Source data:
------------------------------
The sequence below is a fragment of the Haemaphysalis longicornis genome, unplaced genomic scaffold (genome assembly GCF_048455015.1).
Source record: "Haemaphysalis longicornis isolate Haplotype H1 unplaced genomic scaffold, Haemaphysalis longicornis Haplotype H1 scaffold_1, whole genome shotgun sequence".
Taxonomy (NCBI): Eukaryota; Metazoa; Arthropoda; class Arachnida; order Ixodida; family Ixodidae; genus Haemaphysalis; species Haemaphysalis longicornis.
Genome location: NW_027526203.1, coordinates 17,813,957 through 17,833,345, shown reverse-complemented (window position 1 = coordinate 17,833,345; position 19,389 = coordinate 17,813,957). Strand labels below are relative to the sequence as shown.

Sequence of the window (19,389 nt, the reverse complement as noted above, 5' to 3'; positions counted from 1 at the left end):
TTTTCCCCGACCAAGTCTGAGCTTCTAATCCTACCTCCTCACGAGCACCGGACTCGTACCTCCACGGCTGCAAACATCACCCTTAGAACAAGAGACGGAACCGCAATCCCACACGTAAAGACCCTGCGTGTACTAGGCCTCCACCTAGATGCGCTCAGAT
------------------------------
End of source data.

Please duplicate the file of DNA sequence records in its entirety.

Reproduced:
The sequence below is a fragment of the Haemaphysalis longicornis genome, unplaced genomic scaffold (genome assembly GCF_048455015.1).
Source record: "Haemaphysalis longicornis isolate Haplotype H1 unplaced genomic scaffold, Haemaphysalis longicornis Haplotype H1 scaffold_1, whole genome shotgun sequence".
Taxonomy (NCBI): Eukaryota; Metazoa; Arthropoda; class Arachnida; order Ixodida; family Ixodidae; genus Haemaphysalis; species Haemaphysalis longicornis.
Genome location: NW_027526203.1, coordinates 17,813,957 through 17,833,345, shown reverse-complemented (window position 1 = coordinate 17,833,345; position 19,389 = coordinate 17,813,957). Strand labels below are relative to the sequence as shown.

Sequence of the window (19,389 nt, the reverse complement as noted above, 5' to 3'; positions counted from 1 at the left end):
TTTTCCCCGACCAAGTCTGAGCTTCTAATCCTACCTCCTCACGAGCACCGGACTCGTACCTCCACGGCTGCAAACATCACCCTTAGAACAAGAGACGGAACCGCAATCCCACACGTAAAGACCCTGCGTGTACTAGGCCTCCACCTAGATGCGCTCAGAT